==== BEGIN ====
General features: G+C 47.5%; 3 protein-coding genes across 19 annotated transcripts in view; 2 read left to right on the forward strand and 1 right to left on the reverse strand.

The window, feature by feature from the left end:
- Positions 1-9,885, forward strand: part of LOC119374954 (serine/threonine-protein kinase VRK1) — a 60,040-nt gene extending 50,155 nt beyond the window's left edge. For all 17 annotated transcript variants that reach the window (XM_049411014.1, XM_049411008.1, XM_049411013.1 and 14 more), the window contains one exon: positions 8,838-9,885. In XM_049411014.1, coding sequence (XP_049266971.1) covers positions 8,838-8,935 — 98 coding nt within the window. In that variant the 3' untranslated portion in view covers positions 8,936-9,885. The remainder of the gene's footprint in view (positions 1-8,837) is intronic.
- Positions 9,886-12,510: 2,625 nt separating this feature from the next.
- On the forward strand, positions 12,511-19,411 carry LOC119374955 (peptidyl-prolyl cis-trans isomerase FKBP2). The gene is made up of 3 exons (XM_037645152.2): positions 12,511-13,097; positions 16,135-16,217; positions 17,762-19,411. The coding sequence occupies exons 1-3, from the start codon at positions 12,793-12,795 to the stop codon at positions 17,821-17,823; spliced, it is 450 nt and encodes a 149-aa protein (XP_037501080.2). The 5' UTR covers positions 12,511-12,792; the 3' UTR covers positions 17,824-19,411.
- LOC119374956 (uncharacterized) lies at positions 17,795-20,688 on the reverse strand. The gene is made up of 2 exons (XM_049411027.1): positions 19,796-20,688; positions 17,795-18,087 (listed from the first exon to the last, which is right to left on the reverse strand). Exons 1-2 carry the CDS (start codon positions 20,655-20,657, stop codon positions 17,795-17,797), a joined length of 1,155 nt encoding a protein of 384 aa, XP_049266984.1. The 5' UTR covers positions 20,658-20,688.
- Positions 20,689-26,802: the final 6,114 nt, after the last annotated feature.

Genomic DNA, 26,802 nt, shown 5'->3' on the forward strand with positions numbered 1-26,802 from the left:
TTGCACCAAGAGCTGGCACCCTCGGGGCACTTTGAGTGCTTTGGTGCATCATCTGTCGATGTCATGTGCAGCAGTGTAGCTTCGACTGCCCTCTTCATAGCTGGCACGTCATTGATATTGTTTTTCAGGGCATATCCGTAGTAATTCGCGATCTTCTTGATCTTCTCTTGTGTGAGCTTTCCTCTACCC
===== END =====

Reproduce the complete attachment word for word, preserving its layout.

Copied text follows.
General features: G+C 47.5%; 3 protein-coding genes across 19 annotated transcripts in view; 2 read left to right on the forward strand and 1 right to left on the reverse strand.

The window, feature by feature from the left end:
- Positions 1-9,885, forward strand: part of LOC119374954 (serine/threonine-protein kinase VRK1) — a 60,040-nt gene extending 50,155 nt beyond the window's left edge. For all 17 annotated transcript variants that reach the window (XM_049411014.1, XM_049411008.1, XM_049411013.1 and 14 more), the window contains one exon: positions 8,838-9,885. In XM_049411014.1, coding sequence (XP_049266971.1) covers positions 8,838-8,935 — 98 coding nt within the window. In that variant the 3' untranslated portion in view covers positions 8,936-9,885. The remainder of the gene's footprint in view (positions 1-8,837) is intronic.
- Positions 9,886-12,510: 2,625 nt separating this feature from the next.
- On the forward strand, positions 12,511-19,411 carry LOC119374955 (peptidyl-prolyl cis-trans isomerase FKBP2). The gene is made up of 3 exons (XM_037645152.2): positions 12,511-13,097; positions 16,135-16,217; positions 17,762-19,411. The coding sequence occupies exons 1-3, from the start codon at positions 12,793-12,795 to the stop codon at positions 17,821-17,823; spliced, it is 450 nt and encodes a 149-aa protein (XP_037501080.2). The 5' UTR covers positions 12,511-12,792; the 3' UTR covers positions 17,824-19,411.
- LOC119374956 (uncharacterized) lies at positions 17,795-20,688 on the reverse strand. The gene is made up of 2 exons (XM_049411027.1): positions 19,796-20,688; positions 17,795-18,087 (listed from the first exon to the last, which is right to left on the reverse strand). Exons 1-2 carry the CDS (start codon positions 20,655-20,657, stop codon positions 17,795-17,797), a joined length of 1,155 nt encoding a protein of 384 aa, XP_049266984.1. The 5' UTR covers positions 20,658-20,688.
- Positions 20,689-26,802: the final 6,114 nt, after the last annotated feature.

Genomic DNA, 26,802 nt, shown 5'->3' on the forward strand with positions numbered 1-26,802 from the left:
TTGCACCAAGAGCTGGCACCCTCGGGGCACTTTGAGTGCTTTGGTGCATCATCTGTCGATGTCATGTGCAGCAGTGTAGCTTCGACTGCCCTCTTCATAGCTGGCACGTCATTGATATTGTTTTTCAGGGCATATCCGTAGTAATTCGCGATCTTCTTGATCTTCTCTTGTGTGAGCTTTCCTCTACCC